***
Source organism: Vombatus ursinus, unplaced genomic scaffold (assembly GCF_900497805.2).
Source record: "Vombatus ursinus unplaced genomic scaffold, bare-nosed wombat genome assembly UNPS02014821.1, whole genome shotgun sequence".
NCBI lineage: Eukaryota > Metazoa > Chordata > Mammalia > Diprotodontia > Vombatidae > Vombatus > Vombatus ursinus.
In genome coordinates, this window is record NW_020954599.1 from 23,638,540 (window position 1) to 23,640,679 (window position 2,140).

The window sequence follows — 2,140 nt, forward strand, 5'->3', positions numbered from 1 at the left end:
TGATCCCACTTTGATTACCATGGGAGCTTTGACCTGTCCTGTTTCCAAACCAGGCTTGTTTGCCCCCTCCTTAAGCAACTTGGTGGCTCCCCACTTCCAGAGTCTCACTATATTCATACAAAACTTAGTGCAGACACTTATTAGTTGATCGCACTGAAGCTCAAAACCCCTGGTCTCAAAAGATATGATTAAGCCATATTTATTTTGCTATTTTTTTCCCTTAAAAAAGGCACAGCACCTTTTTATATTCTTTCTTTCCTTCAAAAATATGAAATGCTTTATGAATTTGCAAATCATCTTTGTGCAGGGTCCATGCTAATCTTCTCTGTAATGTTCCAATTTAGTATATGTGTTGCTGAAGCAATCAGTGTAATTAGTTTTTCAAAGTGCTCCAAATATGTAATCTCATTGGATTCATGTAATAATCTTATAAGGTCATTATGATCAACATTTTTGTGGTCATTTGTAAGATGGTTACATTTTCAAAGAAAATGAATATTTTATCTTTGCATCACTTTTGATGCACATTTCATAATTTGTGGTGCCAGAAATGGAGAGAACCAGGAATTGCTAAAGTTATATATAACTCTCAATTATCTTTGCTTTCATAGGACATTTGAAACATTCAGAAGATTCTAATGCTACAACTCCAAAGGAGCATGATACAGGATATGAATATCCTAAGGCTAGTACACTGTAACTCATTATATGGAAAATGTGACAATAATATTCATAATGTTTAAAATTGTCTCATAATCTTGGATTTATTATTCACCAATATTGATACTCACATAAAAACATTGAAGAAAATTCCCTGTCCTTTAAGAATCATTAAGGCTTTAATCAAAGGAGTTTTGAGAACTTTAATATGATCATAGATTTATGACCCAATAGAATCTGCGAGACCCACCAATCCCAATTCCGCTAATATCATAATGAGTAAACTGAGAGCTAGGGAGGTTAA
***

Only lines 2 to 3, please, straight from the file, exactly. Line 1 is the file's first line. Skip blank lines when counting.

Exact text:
Source record: "Vombatus ursinus unplaced genomic scaffold, bare-nosed wombat genome assembly UNPS02014821.1, whole genome shotgun sequence".
NCBI lineage: Eukaryota > Metazoa > Chordata > Mammalia > Diprotodontia > Vombatidae > Vombatus > Vombatus ursinus.